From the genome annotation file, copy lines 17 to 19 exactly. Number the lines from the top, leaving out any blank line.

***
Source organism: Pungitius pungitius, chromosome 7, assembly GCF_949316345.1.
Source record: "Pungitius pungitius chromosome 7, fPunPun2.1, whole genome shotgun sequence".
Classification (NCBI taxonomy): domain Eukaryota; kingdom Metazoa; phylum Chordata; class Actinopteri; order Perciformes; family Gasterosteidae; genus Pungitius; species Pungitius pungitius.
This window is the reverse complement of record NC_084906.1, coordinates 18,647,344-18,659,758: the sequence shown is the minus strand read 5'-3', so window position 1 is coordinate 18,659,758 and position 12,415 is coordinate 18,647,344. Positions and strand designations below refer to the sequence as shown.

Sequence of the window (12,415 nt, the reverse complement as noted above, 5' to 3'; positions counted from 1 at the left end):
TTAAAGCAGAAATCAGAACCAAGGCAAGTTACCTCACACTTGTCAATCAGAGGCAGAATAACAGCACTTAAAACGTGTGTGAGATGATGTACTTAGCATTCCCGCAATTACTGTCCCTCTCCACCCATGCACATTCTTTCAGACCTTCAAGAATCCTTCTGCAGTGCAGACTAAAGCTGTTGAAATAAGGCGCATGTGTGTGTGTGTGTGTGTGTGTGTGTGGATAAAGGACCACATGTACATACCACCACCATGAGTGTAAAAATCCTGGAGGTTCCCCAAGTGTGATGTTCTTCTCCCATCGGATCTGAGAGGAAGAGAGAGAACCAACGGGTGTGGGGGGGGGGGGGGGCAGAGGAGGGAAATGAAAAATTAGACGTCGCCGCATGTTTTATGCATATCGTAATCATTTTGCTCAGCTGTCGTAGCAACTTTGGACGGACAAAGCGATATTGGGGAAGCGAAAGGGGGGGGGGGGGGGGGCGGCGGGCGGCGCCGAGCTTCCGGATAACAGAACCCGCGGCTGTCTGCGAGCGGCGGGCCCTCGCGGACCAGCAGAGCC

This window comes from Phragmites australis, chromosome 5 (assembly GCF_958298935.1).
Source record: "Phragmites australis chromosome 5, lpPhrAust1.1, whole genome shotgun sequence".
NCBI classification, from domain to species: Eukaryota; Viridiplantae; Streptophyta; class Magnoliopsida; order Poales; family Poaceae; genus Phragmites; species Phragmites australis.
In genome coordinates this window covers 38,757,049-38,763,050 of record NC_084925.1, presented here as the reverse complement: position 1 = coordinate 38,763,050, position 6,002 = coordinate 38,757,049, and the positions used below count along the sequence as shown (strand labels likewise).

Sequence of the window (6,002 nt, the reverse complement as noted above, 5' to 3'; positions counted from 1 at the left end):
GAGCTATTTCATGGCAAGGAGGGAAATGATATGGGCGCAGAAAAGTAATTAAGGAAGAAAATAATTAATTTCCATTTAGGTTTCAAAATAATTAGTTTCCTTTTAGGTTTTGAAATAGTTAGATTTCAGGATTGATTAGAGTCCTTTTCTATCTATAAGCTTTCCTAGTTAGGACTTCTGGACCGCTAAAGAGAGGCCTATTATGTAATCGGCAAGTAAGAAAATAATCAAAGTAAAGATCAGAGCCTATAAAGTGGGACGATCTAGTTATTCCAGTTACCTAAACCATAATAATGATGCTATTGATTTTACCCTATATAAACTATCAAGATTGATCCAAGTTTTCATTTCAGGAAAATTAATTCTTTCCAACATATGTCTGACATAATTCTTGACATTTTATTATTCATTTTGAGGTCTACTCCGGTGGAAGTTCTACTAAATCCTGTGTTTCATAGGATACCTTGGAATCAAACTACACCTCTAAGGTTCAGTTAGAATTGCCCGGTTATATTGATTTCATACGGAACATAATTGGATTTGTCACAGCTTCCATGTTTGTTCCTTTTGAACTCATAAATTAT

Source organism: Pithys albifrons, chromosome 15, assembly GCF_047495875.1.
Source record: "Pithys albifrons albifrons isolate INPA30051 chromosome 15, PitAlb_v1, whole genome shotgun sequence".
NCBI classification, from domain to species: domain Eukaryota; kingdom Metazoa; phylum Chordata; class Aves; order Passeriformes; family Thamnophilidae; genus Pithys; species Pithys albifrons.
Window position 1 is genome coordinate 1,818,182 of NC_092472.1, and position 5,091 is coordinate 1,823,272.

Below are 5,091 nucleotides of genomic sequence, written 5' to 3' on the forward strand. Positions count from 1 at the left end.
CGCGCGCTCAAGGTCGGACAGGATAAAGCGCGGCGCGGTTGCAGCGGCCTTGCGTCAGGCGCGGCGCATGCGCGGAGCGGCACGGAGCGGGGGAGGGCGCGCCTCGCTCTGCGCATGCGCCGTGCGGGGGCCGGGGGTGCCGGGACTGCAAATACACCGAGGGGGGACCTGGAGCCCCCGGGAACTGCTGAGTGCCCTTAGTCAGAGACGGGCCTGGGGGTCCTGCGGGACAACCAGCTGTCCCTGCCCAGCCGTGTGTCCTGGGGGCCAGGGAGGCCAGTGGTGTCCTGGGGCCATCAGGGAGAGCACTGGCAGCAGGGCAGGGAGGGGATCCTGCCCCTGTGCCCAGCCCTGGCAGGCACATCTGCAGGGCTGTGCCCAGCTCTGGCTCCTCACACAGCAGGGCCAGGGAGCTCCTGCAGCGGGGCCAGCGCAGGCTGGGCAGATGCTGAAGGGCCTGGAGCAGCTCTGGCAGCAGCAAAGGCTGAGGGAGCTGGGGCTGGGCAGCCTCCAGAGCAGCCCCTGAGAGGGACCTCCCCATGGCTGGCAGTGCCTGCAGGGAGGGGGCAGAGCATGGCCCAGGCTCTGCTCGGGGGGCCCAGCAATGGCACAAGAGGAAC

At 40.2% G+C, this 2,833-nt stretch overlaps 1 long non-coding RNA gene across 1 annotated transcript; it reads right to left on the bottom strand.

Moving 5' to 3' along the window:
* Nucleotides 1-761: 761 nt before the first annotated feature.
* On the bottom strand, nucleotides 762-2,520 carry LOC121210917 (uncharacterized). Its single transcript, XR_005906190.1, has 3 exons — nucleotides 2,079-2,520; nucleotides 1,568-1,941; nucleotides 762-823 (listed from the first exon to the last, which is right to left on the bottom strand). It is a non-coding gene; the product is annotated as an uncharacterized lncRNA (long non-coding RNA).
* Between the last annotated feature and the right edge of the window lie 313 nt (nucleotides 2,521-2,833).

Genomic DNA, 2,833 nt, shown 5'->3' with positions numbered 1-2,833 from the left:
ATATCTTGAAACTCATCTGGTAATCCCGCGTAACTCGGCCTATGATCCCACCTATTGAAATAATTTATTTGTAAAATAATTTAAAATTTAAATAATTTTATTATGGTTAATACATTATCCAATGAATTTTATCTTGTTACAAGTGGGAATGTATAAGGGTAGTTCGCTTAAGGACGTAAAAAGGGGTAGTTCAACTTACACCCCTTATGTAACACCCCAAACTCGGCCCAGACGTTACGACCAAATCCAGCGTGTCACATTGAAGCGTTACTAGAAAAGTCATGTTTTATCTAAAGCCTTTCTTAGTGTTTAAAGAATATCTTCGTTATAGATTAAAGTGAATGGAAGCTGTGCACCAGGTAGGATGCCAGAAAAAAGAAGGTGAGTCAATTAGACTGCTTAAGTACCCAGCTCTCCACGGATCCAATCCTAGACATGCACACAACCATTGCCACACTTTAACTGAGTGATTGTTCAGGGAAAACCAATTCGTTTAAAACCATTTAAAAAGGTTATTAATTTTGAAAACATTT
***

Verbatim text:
Below are 5,091 nucleotides of genomic sequence, written 5' to 3' on the forward strand. Positions count from 1 at the left end.
CGCGCGCTCAAGGTCGGACAGGATAAAGCGCGGCGCGGTTGCAGCGGCCTTGCGTCAGGCGCGGCGCATGCGCGGAGCGGCACGGAGCGGGGGAGGGCGCGCCTCGCTCTGCGCATGCGCCGTGCGGGGGCCGGGGGTGCCGGGACTGCAAATACACCGAGGGGGGACCTGGAGCCCCCGGGAACTGCTGAGTGCCCTTAGTCAGAGACGGGCCTGGGGGTCCTGCGGGACAACCAGCTGTCCCTGCCCAGCCGTGTGTCCTGGGGGCCAGGGAGGCCAGTGGTGTCCTGGGGCCATCAGGGAGAGCACTGGCAGCAGGGCAGGGAGGGGATCCTGCCCCTGTGCCCAGCCCTGGCAGGCACATCTGCAGGGCTGTGCCCAGCTCTGGCTCCTCACACAGCAGGGCCAGGGAGCTCCTGCAGCGGGGCCAGCGCAGGCTGGGCAGATGCTGAAGGGCCTGGAGCAGCTCTGGCAGCAGCAAAGGCTGAGGGAGCTGGGGCTGGGCAGCCTCCAGAGCAGCCCCTGAGAGGGACCTCCCCATGGCTGGCAGTGCCTGCAGGGAGGGGGCAGAGCATGGCCCAGGCTCTGCTCGGGGGGCCCAGCAATGGCACAAGAGGAAC

At 40.2% G+C, this 2,833-nt stretch overlaps 1 long non-coding RNA gene across 1 annotated transcript; it reads right to left on the bottom strand.